# What do the eigenvectors of an adjacency matrix tell us?

The principal eigenvector of the adjacency matrix of a graph gives us some notion of vertex centrality.

What do the second, third, etc. eigenvectors tell us?

Motivation: A standard information retrieval technique (LSI) uses a truncated SVD as a low-rank approximation of a matrix. If we truncate to rank 1, then we essentially have a PageRank algorithm. I was wondering if there are ways of interpreting the corrections introduced by higher eigenvectors.

Something similar to what the moments of a distribution tell us (e.g. first moment gives us the mean, second tells us the variance, third gives us skewness, etc).

• The second smallest eigenvector can be used to partition the graph into clusters, via spectral clustering from wikipedia. It's would be interesting to see the usage of all different eigenvectors
– com
Mar 6, 2012 at 10:15
• My note ---"Spectral Realizations of Graphs" ( daylateanddollarshort.com/math/pdfs/spectral.pdf )--- explains that a matrix whose rows form an orthogonal basis of an eigenspace of a graph's adjacency matrix has columns that serve as the coordinate vectors of a geometric realization for which automorphisms are induced by rigid isometries. That is, eigenvectors construct visual models of a graph's automorphic structure. The exact contribution a particular eigen-model makes to the understanding of that structure isn't necessarily obvious, but the pictures can be pretty cool. :)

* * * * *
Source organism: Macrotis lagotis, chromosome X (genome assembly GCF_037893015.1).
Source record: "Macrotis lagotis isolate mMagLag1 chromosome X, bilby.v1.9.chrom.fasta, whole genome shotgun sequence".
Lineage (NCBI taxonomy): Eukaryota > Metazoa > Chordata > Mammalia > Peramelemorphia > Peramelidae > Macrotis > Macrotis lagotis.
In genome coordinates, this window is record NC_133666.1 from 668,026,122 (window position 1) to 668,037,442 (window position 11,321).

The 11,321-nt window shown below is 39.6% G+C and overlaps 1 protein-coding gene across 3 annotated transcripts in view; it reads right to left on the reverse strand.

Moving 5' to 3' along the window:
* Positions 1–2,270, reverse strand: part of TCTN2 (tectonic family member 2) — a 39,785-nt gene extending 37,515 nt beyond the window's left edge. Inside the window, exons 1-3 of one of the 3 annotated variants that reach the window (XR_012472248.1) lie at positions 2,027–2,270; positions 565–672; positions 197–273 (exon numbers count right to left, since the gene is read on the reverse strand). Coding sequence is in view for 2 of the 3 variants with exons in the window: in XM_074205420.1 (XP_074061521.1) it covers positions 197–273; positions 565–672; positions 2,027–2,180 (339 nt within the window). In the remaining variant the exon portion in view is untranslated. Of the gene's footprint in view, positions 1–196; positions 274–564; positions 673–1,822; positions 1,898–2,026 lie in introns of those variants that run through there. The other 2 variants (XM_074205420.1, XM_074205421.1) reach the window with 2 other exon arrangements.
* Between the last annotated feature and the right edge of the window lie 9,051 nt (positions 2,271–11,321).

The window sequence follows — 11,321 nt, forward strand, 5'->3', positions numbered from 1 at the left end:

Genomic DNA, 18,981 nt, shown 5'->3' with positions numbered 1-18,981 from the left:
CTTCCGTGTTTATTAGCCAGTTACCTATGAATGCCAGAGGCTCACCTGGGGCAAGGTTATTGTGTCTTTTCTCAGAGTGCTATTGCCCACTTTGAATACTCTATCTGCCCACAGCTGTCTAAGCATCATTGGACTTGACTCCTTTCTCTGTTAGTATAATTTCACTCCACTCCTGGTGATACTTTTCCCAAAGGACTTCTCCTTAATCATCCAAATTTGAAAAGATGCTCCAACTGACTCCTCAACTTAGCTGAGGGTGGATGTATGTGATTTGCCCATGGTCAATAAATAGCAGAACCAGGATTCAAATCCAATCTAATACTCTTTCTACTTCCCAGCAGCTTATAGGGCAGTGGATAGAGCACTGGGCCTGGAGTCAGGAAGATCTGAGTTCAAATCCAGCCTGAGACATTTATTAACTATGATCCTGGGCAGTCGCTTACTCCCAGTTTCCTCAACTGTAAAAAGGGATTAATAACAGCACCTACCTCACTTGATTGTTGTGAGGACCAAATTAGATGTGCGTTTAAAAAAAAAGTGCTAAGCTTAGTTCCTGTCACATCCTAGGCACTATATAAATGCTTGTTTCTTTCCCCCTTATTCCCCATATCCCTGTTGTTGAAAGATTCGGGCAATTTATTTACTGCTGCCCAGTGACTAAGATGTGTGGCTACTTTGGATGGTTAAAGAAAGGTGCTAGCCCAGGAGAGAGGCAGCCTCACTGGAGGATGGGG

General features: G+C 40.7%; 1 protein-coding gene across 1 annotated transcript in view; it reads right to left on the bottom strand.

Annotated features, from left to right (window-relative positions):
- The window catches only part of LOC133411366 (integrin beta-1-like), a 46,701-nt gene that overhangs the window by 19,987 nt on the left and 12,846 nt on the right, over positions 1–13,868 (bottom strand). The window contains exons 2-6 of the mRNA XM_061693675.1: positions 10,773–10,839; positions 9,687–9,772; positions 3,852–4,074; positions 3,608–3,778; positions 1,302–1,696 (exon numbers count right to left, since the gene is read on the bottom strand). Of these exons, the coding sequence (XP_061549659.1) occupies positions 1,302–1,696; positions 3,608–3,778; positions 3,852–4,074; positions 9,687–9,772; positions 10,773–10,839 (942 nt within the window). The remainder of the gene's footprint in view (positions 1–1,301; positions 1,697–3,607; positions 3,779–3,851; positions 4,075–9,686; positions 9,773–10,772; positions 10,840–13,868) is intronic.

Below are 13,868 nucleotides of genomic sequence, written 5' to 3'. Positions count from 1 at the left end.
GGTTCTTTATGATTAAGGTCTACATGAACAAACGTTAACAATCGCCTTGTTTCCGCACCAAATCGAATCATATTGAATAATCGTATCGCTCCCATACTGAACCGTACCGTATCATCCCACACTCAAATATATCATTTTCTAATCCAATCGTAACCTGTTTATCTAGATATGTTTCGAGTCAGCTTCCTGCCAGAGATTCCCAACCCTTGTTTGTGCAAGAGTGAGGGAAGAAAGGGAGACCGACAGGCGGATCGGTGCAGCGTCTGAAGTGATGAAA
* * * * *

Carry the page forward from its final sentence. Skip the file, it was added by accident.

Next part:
– Blue
Mar 9, 2012 at 0:51
• Why do you ask about the spectrum of the adjacency as opposed to that of the signed and/or unsigned graph Laplacian matrix, which are the typical objects of study in spectral graph theory? Eg, math.ucsd.edu/~fan/research/cb/ch1.pdf, buzzard.ups.edu/bookreview/eigenspaces-graphs-beezer-review.pdf Jul 17, 2012 at 1:17